No, the dog has not chewed it. No, these are not the leftovers. No, the pan is not hand crafted by monkeys with hammers. This is just how it came out (I used that verb loosely) of the pan.

You see, my sister--the baker*--told me that I should let this cake cool at least 30 minutes before trying to turn it out because a cake will set a little as it cools. And with an intricate design like this one (look closely at the photo, and you'll see what the design is supposed to be), you don't want to turn it out too early, or the cake will crack. [Got it.] And, she said, you should leave it at least two hours before covering it, so that it cools completely; otherwise, it will get soggy. [Check.] And, she said, (yes, she, the baker*), since this is a non-stick pan, as long as you coat it well before baking, you can leave the cake in the pan overnight so it won't dry out, and then turn it out at the party right before you serve it. TA DA!

Now, wouldn't you be proud to serve such a cake? At a friend's house?! After you'd promised to bring a dessert for 12 adults and 6 children? And you'd taken pains to make it especially beautiful?

Just in case you're even remotely temped to follow the "let it cool in the pan overnight" advice yourself, let me tell you what we tried to get it out of the pan. Keep in mind that the lovely molded shape of the flower, all ridged and intricate, made it completely impossible to run a knife smoothly around the circumference of the cake like any normal pan would allow. So, I loosened the top edge all the way around; tapped on the bottom of the pan; shook it; banged on the bottom with a knife; carefully inserted the knife into the pan at points all the way around; shook it harder; pulled more firmly on the edges of the cake; inverted it onto a plate and pounded on the bottom of the pan; soaked the entire pan in a gigantic bowl of scalding water for 10 minutes; inverted and tapped again; pulled so firmly on the edges of the cake that it began to crack; gave up on gorgeousness; stuck my fingers down along the edges of the cake to pry the buttery goodness out of the cold, dead hands of the pan. The pan won.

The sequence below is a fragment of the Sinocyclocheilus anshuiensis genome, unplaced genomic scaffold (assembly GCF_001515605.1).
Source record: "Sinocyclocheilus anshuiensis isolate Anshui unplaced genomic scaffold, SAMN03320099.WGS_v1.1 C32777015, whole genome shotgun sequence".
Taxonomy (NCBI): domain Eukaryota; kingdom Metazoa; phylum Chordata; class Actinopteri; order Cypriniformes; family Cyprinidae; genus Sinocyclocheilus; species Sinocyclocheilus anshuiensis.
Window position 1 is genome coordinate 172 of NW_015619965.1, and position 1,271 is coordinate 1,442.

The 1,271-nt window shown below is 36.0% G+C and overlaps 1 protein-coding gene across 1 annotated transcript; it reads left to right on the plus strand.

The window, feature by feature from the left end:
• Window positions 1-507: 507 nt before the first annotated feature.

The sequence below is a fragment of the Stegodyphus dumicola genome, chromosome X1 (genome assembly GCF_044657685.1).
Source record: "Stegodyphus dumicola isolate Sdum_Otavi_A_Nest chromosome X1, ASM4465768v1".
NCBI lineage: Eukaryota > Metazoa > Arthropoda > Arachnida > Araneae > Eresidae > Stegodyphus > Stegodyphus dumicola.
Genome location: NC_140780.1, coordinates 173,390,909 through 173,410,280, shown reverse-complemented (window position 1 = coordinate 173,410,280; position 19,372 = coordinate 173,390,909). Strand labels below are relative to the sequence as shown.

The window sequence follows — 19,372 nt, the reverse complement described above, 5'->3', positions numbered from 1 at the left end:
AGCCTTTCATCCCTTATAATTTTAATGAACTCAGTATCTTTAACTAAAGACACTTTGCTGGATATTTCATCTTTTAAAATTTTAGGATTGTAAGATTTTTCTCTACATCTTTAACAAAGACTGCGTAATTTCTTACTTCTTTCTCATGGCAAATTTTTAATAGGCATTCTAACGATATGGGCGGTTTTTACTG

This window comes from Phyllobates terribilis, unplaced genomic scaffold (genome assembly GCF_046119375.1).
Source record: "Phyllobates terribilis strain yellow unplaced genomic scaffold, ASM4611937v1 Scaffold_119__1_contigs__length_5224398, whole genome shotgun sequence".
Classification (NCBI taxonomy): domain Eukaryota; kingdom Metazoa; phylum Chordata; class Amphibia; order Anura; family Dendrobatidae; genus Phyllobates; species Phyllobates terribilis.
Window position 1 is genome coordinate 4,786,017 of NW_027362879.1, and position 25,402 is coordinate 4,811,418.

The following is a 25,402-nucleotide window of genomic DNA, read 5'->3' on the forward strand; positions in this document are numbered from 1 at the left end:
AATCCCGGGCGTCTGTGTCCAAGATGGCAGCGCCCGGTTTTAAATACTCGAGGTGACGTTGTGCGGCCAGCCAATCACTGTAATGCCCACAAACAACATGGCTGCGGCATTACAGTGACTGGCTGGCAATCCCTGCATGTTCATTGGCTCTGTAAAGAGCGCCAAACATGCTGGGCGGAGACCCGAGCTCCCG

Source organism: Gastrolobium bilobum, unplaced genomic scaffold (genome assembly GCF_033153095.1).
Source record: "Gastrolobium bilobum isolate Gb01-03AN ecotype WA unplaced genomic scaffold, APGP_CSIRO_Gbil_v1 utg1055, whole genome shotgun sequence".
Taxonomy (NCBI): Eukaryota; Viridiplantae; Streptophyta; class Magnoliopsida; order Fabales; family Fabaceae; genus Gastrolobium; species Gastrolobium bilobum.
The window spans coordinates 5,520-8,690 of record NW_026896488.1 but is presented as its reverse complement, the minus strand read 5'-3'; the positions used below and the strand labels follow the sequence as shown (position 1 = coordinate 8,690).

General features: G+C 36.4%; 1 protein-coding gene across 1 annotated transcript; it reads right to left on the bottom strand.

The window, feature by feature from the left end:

Fortunately, my friends are as gracious and classy as they are kind and fun. So when I asked for a large glass bowl, they pulled one out without question. Uncle L dashed off to his house for a tub of whipped topping, and I finished manhandling the hunks of pound cake into smaller chunks, layered it with the lovely raspberry topping and hastily-procured white whip, and voila! TRIFLE.

Which is, of course, exactly what I'd planned on making all along. It tasted scrumptious.

And since, as my lovely friend said, "no one should leave Easter dinner with a twitch," I'm just going to pretend that my contributions to the evening were gorgeous. Or at least, that they worked like the clowns in a Shakespearean tragedy -- a little comic relief against the backdrop of fabulous rack of lamb and asparagus goodness that the real actors turned out without even breaking a sweat.